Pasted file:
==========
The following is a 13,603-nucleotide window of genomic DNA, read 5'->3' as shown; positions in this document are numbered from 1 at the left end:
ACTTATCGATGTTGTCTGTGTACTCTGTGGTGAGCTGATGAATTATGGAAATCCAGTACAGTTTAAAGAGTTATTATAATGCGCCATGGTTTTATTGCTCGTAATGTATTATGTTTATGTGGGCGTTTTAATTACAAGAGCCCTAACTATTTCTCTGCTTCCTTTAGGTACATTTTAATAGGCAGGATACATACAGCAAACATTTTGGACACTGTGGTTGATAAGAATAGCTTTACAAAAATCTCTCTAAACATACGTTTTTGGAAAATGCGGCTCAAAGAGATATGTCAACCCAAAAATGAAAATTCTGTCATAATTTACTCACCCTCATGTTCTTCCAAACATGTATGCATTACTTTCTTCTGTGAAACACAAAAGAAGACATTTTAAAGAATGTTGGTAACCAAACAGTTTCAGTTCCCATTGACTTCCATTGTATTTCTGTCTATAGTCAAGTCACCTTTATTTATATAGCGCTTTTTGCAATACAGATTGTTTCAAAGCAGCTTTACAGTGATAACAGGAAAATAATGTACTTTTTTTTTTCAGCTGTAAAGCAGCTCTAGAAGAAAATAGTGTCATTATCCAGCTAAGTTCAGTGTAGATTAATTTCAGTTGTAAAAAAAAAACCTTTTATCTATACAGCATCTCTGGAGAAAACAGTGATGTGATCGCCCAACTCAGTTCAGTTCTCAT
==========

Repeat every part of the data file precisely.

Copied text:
The following is a 13,603-nucleotide window of genomic DNA, read 5'->3' as shown; positions in this document are numbered from 1 at the left end:
ACTTATCGATGTTGTCTGTGTACTCTGTGGTGAGCTGATGAATTATGGAAATCCAGTACAGTTTAAAGAGTTATTATAATGCGCCATGGTTTTATTGCTCGTAATGTATTATGTTTATGTGGGCGTTTTAATTACAAGAGCCCTAACTATTTCTCTGCTTCCTTTAGGTACATTTTAATAGGCAGGATACATACAGCAAACATTTTGGACACTGTGGTTGATAAGAATAGCTTTACAAAAATCTCTCTAAACATACGTTTTTGGAAAATGCGGCTCAAAGAGATATGTCAACCCAAAAATGAAAATTCTGTCATAATTTACTCACCCTCATGTTCTTCCAAACATGTATGCATTACTTTCTTCTGTGAAACACAAAAGAAGACATTTTAAAGAATGTTGGTAACCAAACAGTTTCAGTTCCCATTGACTTCCATTGTATTTCTGTCTATAGTCAAGTCACCTTTATTTATATAGCGCTTTTTGCAATACAGATTGTTTCAAAGCAGCTTTACAGTGATAACAGGAAAATAATGTACTTTTTTTTTTCAGCTGTAAAGCAGCTCTAGAAGAAAATAGTGTCATTATCCAGCTAAGTTCAGTGTAGATTAATTTCAGTTGTAAAAAAAAAACCTTTTATCTATACAGCATCTCTGGAGAAAACAGTGATGTGATCGCCCAACTCAGTTCAGTTCTCAT